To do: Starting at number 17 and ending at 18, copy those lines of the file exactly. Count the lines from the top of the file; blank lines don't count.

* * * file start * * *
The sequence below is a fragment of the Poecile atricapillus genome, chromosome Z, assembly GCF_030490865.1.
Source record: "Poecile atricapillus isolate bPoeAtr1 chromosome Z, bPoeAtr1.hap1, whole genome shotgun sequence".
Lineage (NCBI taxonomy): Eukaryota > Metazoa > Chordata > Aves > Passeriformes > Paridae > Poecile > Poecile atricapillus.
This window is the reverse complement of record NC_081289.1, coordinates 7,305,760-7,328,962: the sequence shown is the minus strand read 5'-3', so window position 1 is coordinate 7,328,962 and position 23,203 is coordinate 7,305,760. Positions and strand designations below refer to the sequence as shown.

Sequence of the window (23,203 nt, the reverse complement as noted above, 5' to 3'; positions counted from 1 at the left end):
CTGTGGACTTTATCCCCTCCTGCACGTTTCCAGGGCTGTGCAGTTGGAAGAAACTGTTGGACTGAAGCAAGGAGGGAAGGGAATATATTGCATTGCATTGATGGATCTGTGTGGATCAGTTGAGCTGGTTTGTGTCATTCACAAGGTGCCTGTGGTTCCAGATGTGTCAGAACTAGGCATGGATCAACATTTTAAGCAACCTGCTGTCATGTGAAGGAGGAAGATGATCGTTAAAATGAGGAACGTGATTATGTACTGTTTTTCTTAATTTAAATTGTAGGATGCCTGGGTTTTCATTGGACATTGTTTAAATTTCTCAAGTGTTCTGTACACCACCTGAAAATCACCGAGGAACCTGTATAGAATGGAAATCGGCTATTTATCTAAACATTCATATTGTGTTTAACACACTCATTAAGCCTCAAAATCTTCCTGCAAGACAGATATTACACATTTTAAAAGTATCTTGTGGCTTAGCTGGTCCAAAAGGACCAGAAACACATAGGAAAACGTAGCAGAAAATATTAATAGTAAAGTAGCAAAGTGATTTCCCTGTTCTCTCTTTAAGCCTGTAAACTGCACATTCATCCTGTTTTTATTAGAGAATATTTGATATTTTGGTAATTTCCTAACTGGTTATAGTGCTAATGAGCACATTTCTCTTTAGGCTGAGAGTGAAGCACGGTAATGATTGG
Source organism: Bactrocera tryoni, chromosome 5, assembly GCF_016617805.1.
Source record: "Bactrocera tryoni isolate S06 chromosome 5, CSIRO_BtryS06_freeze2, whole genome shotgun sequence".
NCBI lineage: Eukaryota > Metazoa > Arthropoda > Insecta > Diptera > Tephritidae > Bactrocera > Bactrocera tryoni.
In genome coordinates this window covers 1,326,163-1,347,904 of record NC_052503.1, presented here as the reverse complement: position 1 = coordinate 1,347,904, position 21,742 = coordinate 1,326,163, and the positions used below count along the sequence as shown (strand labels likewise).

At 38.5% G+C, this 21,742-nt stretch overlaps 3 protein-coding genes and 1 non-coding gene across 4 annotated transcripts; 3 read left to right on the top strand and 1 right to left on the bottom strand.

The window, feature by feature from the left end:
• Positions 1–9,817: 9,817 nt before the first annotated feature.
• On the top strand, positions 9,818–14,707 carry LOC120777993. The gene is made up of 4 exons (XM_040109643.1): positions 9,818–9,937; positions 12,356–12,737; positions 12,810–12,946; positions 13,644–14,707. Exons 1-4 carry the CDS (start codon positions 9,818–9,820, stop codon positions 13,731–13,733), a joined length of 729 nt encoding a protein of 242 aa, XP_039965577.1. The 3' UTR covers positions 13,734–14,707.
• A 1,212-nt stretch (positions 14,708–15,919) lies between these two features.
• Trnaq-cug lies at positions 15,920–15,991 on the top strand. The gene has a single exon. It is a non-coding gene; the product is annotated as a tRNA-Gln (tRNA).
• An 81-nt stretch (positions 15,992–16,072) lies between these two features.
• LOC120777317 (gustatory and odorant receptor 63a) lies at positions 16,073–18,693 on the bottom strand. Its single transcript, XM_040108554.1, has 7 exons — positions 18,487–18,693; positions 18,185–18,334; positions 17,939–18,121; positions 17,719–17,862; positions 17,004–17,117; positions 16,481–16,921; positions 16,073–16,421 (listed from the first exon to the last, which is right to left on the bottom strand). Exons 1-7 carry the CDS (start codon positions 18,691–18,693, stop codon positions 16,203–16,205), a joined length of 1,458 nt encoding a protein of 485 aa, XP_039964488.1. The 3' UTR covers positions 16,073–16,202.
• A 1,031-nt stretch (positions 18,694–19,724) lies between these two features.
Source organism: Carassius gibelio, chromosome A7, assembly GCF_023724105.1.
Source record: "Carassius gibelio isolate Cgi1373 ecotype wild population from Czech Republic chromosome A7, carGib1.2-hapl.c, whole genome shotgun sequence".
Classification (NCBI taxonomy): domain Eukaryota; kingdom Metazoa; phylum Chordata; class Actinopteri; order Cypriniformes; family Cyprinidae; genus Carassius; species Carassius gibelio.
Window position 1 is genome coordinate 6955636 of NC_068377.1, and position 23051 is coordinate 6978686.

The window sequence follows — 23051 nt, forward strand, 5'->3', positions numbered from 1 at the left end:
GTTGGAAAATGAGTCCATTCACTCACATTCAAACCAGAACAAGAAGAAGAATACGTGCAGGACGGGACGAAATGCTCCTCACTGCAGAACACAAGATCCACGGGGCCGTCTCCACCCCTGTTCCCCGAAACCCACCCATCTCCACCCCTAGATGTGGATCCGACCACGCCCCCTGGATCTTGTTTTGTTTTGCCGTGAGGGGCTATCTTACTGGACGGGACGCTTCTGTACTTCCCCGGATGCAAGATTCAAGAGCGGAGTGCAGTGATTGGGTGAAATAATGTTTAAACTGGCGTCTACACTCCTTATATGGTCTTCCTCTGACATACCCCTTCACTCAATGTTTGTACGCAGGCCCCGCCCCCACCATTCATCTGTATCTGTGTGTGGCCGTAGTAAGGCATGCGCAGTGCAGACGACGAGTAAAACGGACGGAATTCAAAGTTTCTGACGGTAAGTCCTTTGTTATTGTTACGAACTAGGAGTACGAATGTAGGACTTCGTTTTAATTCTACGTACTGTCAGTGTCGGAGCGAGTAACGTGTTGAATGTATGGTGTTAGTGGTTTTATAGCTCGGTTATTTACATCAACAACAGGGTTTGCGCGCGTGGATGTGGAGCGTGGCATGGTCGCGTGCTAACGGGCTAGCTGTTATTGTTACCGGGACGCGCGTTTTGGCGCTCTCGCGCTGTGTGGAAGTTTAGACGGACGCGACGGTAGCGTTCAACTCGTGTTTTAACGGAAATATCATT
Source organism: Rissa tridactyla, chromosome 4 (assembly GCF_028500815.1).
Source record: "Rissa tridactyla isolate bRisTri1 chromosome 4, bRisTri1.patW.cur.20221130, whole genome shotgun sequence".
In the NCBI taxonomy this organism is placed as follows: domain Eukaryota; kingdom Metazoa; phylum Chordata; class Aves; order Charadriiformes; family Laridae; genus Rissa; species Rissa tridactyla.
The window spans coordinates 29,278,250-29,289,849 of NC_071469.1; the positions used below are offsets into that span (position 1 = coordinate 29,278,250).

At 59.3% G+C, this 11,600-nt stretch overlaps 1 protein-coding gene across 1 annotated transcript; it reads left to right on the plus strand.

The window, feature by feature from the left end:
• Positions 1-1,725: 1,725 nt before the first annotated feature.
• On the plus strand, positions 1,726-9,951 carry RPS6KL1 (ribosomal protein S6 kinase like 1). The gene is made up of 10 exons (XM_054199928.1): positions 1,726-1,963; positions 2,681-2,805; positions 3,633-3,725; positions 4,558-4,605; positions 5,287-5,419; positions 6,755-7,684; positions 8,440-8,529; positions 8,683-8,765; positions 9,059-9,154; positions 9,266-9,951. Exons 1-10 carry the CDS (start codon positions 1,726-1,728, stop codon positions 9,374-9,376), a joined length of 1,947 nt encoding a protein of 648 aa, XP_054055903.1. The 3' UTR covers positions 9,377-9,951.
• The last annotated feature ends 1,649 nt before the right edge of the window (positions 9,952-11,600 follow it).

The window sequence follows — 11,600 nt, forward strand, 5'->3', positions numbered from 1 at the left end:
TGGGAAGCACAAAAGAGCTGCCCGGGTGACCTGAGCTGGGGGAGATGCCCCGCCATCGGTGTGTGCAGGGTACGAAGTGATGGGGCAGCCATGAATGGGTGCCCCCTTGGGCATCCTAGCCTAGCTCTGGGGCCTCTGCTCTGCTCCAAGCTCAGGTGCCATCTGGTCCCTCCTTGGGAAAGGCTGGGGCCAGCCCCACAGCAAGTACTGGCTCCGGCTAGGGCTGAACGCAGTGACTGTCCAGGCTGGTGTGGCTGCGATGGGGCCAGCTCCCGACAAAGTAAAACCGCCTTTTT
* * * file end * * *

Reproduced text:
• An 81-nt stretch (positions 15,992–16,072) lies between these two features.
• LOC120777317 (gustatory and odorant receptor 63a) lies at positions 16,073–18,693 on the bottom strand. Its single transcript, XM_040108554.1, has 7 exons — positions 18,487–18,693; positions 18,185–18,334; positions 17,939–18,121; positions 17,719–17,862; positions 17,004–17,117; positions 16,481–16,921; positions 16,073–16,421 (listed from the first exon to the last, which is right to left on the bottom strand). Exons 1-7 carry the CDS (start codon positions 18,691–18,693, stop codon positions 16,203–16,205), a joined length of 1,458 nt encoding a protein of 485 aa, XP_039964488.1. The 3' UTR covers positions 16,073–16,202.